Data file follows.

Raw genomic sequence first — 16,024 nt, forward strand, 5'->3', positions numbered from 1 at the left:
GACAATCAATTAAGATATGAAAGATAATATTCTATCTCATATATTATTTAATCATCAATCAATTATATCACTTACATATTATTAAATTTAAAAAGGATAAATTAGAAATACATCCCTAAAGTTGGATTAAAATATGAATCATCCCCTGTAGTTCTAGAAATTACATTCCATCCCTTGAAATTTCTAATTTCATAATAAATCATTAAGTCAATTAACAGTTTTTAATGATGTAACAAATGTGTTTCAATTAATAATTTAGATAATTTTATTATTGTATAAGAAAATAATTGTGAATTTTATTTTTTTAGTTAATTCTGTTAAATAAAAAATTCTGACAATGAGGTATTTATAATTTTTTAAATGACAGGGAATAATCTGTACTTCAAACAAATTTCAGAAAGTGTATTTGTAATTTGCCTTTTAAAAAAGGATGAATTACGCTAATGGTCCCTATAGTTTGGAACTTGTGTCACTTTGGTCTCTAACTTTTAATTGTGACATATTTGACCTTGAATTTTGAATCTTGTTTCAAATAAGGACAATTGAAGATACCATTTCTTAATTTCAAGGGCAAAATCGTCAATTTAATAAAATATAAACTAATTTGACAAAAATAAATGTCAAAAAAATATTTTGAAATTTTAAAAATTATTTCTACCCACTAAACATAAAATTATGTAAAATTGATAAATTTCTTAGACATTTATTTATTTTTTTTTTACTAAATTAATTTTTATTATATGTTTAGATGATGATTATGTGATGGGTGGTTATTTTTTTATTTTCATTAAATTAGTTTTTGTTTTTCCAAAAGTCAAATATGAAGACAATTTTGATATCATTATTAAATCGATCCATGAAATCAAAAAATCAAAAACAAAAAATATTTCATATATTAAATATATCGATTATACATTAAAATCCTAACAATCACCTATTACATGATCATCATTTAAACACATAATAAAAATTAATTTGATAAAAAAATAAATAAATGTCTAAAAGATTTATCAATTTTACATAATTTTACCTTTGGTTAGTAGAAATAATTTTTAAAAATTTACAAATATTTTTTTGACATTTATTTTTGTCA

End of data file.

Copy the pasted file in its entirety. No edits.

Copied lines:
Raw genomic sequence first — 16,024 nt, forward strand, 5'->3', positions numbered from 1 at the left:
GACAATCAATTAAGATATGAAAGATAATATTCTATCTCATATATTATTTAATCATCAATCAATTATATCACTTACATATTATTAAATTTAAAAAGGATAAATTAGAAATACATCCCTAAAGTTGGATTAAAATATGAATCATCCCCTGTAGTTCTAGAAATTACATTCCATCCCTTGAAATTTCTAATTTCATAATAAATCATTAAGTCAATTAACAGTTTTTAATGATGTAACAAATGTGTTTCAATTAATAATTTAGATAATTTTATTATTGTATAAGAAAATAATTGTGAATTTTATTTTTTTAGTTAATTCTGTTAAATAAAAAATTCTGACAATGAGGTATTTATAATTTTTTAAATGACAGGGAATAATCTGTACTTCAAACAAATTTCAGAAAGTGTATTTGTAATTTGCCTTTTAAAAAAGGATGAATTACGCTAATGGTCCCTATAGTTTGGAACTTGTGTCACTTTGGTCTCTAACTTTTAATTGTGACATATTTGACCTTGAATTTTGAATCTTGTTTCAAATAAGGACAATTGAAGATACCATTTCTTAATTTCAAGGGCAAAATCGTCAATTTAATAAAATATAAACTAATTTGACAAAAATAAATGTCAAAAAAATATTTTGAAATTTTAAAAATTATTTCTACCCACTAAACATAAAATTATGTAAAATTGATAAATTTCTTAGACATTTATTTATTTTTTTTTTACTAAATTAATTTTTATTATATGTTTAGATGATGATTATGTGATGGGTGGTTATTTTTTTATTTTCATTAAATTAGTTTTTGTTTTTCCAAAAGTCAAATATGAAGACAATTTTGATATCATTATTAAATCGATCCATGAAATCAAAAAATCAAAAACAAAAAATATTTCATATATTAAATATATCGATTATACATTAAAATCCTAACAATCACCTATTACATGATCATCATTTAAACACATAATAAAAATTAATTTGATAAAAAAATAAATAAATGTCTAAAAGATTTATCAATTTTACATAATTTTACCTTTGGTTAGTAGAAATAATTTTTAAAAATTTACAAATATTTTTTTGACATTTATTTTTGTCA